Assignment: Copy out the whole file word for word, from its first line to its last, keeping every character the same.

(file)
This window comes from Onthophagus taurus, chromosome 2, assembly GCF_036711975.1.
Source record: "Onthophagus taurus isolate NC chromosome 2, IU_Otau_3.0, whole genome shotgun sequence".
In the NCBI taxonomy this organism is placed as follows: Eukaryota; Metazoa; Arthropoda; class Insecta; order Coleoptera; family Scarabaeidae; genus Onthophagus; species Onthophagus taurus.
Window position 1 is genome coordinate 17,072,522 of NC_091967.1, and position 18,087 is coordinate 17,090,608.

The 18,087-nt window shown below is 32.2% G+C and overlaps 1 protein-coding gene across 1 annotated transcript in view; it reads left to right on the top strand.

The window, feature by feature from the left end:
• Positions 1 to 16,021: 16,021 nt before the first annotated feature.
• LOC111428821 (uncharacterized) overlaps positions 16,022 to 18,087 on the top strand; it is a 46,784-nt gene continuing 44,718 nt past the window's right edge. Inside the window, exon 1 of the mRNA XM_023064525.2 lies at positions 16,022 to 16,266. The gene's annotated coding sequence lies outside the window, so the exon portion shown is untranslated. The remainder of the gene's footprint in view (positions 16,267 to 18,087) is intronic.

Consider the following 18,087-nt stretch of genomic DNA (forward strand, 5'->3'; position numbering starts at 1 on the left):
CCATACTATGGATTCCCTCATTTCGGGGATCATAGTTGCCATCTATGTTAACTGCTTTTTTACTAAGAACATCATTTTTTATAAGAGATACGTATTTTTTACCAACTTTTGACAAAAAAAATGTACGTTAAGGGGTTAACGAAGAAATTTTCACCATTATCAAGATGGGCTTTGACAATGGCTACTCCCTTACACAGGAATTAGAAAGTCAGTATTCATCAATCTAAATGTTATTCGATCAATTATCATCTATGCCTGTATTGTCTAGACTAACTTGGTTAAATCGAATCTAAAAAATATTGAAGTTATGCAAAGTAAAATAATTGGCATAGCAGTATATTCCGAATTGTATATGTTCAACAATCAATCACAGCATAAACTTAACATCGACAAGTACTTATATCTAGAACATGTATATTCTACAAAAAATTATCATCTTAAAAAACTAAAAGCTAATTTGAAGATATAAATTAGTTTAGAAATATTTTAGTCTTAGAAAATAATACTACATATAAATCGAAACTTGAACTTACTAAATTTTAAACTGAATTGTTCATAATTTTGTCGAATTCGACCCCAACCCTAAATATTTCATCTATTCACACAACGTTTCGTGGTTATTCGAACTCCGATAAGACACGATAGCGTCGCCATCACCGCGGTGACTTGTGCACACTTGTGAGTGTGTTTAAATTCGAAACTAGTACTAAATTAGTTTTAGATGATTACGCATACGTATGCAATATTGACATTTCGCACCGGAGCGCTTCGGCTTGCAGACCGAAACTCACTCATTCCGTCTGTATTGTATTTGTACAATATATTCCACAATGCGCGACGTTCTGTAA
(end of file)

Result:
This window comes from Onthophagus taurus, chromosome 2, assembly GCF_036711975.1.
Source record: "Onthophagus taurus isolate NC chromosome 2, IU_Otau_3.0, whole genome shotgun sequence".
In the NCBI taxonomy this organism is placed as follows: Eukaryota; Metazoa; Arthropoda; class Insecta; order Coleoptera; family Scarabaeidae; genus Onthophagus; species Onthophagus taurus.
Window position 1 is genome coordinate 17,072,522 of NC_091967.1, and position 18,087 is coordinate 17,090,608.

The 18,087-nt window shown below is 32.2% G+C and overlaps 1 protein-coding gene across 1 annotated transcript in view; it reads left to right on the top strand.

The window, feature by feature from the left end:
• Positions 1 to 16,021: 16,021 nt before the first annotated feature.
• LOC111428821 (uncharacterized) overlaps positions 16,022 to 18,087 on the top strand; it is a 46,784-nt gene continuing 44,718 nt past the window's right edge. Inside the window, exon 1 of the mRNA XM_023064525.2 lies at positions 16,022 to 16,266. The gene's annotated coding sequence lies outside the window, so the exon portion shown is untranslated. The remainder of the gene's footprint in view (positions 16,267 to 18,087) is intronic.

Consider the following 18,087-nt stretch of genomic DNA (forward strand, 5'->3'; position numbering starts at 1 on the left):
CCATACTATGGATTCCCTCATTTCGGGGATCATAGTTGCCATCTATGTTAACTGCTTTTTTACTAAGAACATCATTTTTTATAAGAGATACGTATTTTTTACCAACTTTTGACAAAAAAAATGTACGTTAAGGGGTTAACGAAGAAATTTTCACCATTATCAAGATGGGCTTTGACAATGGCTACTCCCTTACACAGGAATTAGAAAGTCAGTATTCATCAATCTAAATGTTATTCGATCAATTATCATCTATGCCTGTATTGTCTAGACTAACTTGGTTAAATCGAATCTAAAAAATATTGAAGTTATGCAAAGTAAAATAATTGGCATAGCAGTATATTCCGAATTGTATATGTTCAACAATCAATCACAGCATAAACTTAACATCGACAAGTACTTATATCTAGAACATGTATATTCTACAAAAAATTATCATCTTAAAAAACTAAAAGCTAATTTGAAGATATAAATTAGTTTAGAAATATTTTAGTCTTAGAAAATAATACTACATATAAATCGAAACTTGAACTTACTAAATTTTAAACTGAATTGTTCATAATTTTGTCGAATTCGACCCCAACCCTAAATATTTCATCTATTCACACAACGTTTCGTGGTTATTCGAACTCCGATAAGACACGATAGCGTCGCCATCACCGCGGTGACTTGTGCACACTTGTGAGTGTGTTTAAATTCGAAACTAGTACTAAATTAGTTTTAGATGATTACGCATACGTATGCAATATTGACATTTCGCACCGGAGCGCTTCGGCTTGCAGACCGAAACTCACTCATTCCGTCTGTATTGTATTTGTACAATATATTCCACAATGCGCGACGTTCTGTAA